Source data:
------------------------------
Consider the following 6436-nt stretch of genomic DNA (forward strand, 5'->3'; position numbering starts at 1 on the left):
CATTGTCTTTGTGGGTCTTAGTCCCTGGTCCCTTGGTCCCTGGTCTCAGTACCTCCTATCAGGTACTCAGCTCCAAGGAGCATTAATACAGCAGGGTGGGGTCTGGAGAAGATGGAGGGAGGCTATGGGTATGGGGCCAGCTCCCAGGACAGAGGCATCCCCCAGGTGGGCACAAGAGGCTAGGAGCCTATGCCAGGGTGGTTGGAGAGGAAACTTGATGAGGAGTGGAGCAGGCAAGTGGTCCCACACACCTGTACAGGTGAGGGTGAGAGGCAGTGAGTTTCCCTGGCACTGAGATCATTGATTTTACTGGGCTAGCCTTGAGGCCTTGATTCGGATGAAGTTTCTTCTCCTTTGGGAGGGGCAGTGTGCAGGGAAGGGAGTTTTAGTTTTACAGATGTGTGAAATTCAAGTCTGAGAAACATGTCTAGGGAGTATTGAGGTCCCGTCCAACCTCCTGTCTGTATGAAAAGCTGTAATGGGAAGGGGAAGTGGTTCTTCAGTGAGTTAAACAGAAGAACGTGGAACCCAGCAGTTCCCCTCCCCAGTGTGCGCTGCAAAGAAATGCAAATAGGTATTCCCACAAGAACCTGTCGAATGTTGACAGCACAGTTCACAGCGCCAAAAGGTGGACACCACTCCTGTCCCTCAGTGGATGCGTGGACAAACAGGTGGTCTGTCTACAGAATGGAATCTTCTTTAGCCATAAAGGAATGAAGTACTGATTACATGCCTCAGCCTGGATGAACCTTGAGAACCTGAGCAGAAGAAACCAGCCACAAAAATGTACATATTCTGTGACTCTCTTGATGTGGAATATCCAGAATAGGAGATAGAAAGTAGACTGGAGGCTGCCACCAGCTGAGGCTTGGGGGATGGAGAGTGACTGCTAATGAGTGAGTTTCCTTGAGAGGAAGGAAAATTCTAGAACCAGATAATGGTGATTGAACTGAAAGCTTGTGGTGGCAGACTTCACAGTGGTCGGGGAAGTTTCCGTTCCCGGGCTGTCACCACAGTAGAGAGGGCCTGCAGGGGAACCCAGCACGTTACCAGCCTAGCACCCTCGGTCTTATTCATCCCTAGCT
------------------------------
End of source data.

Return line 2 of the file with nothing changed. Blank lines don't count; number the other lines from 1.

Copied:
CATTGTCTTTGTGGGTCTTAGTCCCTGGTCCCTTGGTCCCTGGTCTCAGTACCTCCTATCAGGTACTCAGCTCCAAGGAGCATTAATACAGCAGGGTGGGGTCTGGAGAAGATGGAGGGAGGCTATGGGTATGGGGCCAGCTCCCAGGACAGAGGCATCCCCCAGGTGGGCACAAGAGGCTAGGAGCCTATGCCAGGGTGGTTGGAGAGGAAACTTGATGAGGAGTGGAGCAGGCAAGTGGTCCCACACACCTGTACAGGTGAGGGTGAGAGGCAGTGAGTTTCCCTGGCACTGAGATCATTGATTTTACTGGGCTAGCCTTGAGGCCTTGATTCGGATGAAGTTTCTTCTCCTTTGGGAGGGGCAGTGTGCAGGGAAGGGAGTTTTAGTTTTACAGATGTGTGAAATTCAAGTCTGAGAAACATGTCTAGGGAGTATTGAGGTCCCGTCCAACCTCCTGTCTGTATGAAAAGCTGTAATGGGAAGGGGAAGTGGTTCTTCAGTGAGTTAAACAGAAGAACGTGGAACCCAGCAGTTCCCCTCCCCAGTGTGCGCTGCAAAGAAATGCAAATAGGTATTCCCACAAGAACCTGTCGAATGTTGACAGCACAGTTCACAGCGCCAAAAGGTGGACACCACTCCTGTCCCTCAGTGGATGCGTGGACAAACAGGTGGTCTGTCTACAGAATGGAATCTTCTTTAGCCATAAAGGAATGAAGTACTGATTACATGCCTCAGCCTGGATGAACCTTGAGAACCTGAGCAGAAGAAACCAGCCACAAAAATGTACATATTCTGTGACTCTCTTGATGTGGAATATCCAGAATAGGAGATAGAAAGTAGACTGGAGGCTGCCACCAGCTGAGGCTTGGGGGATGGAGAGTGACTGCTAATGAGTGAGTTTCCTTGAGAGGAAGGAAAATTCTAGAACCAGATAATGGTGATTGAACTGAAAGCTTGTGGTGGCAGACTTCACAGTGGTCGGGGAAGTTTCCGTTCCCGGGCTGTCACCACAGTAGAGAGGGCCTGCAGGGGAACCCAGCACGTTACCAGCCTAGCACCCTCGGTCTTATTCATCCCTAGCT